Rich people problems are still problems. White people problems are still problems. Male problems are still problems. Although I am not rich, white, or male, I know for a fact that I am certainly a privileged individual. Yes, people who are not blessed with privilege live difficult lives that have been systematically deprived: this needs to be recognized, understood, and the alleviation of this reality should always be supported. My statements in no way, shape or form diminish the struggles that minorities and others live with. However, this does not invalidate the problems of people who lead privileged lives, and still struggle. Life is hard, and for everyone, it is difficult in different ways. It is not right to underestimate the issues that privileged groups face, in order to validate the problems that minorities and underprivileged people face. Not only does it create yet another divide in our world, but it becomes unhealthy, and leads to the resentment of one another and the development of hatred. Recognize your privilege, but do not invalidate your struggles or anybody else’s; we all have them, and that is okay.

Your problems are valid.

• • •

As this piece was about the validation of other people's struggles, we would like to pledge to always use our privilege to act as allies for minorities who need to be heard. Furthermore, we acknowledge that issues such as mental illness and addiction are widespread, and we will work to diminish the stigma and detrimental behaviour that only exacerbates these issues. We would like to acknowledge and send love to the children that were killed in Afghanistan this week after a bomb was dropped by the U.S., and are praying for those in Syria who may be affected by the threat of military strike.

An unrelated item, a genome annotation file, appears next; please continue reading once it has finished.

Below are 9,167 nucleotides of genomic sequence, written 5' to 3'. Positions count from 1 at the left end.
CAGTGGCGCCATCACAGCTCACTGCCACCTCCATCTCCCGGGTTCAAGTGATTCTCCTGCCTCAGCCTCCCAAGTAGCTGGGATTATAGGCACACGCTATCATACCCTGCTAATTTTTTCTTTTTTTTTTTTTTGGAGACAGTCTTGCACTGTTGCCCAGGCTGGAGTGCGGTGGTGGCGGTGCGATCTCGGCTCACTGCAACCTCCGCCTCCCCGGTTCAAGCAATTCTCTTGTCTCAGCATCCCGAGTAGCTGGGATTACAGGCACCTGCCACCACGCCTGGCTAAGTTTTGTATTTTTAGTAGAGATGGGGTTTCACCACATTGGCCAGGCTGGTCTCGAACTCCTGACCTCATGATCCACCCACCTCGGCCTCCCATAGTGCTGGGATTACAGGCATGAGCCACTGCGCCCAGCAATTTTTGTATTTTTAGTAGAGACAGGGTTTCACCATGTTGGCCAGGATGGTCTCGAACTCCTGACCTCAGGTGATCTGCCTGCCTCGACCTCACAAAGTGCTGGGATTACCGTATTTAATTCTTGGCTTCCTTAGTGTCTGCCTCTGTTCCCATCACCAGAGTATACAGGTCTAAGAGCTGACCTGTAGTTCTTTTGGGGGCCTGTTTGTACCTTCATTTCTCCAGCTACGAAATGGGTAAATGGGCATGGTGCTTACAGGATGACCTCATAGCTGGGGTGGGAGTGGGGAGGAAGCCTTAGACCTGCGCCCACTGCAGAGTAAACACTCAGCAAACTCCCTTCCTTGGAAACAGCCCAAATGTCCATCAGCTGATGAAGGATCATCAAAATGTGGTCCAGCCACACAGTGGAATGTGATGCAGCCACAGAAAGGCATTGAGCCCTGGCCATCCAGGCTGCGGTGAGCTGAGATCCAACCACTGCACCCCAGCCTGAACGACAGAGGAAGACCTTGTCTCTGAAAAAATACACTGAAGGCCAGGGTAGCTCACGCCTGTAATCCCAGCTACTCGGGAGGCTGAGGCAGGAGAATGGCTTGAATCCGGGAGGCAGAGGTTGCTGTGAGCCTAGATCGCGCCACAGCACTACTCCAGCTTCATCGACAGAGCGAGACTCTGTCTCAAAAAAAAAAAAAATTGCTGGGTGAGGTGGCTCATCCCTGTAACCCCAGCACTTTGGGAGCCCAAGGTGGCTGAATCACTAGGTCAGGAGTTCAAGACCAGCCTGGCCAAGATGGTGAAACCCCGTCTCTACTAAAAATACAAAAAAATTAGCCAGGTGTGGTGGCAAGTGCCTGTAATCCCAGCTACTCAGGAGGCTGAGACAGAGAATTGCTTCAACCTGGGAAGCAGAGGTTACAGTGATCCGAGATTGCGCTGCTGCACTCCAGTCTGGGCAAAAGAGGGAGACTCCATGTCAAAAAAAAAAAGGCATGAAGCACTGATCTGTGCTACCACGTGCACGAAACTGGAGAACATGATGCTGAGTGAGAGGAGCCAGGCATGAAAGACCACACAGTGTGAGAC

Rerighting History

You may be familiar with the ethical dilemma about killing baby Adolf Hitler. Perhaps not to this degree of specificity, but I do know of a general wish to be able to travel back in time, in order to change, or “fix”, history. As far as I know, that’s not happening for awhile. Instead of wishing for the (currently) impossible, let’s take what control we have left over history: how we share it and how we learn from it at present.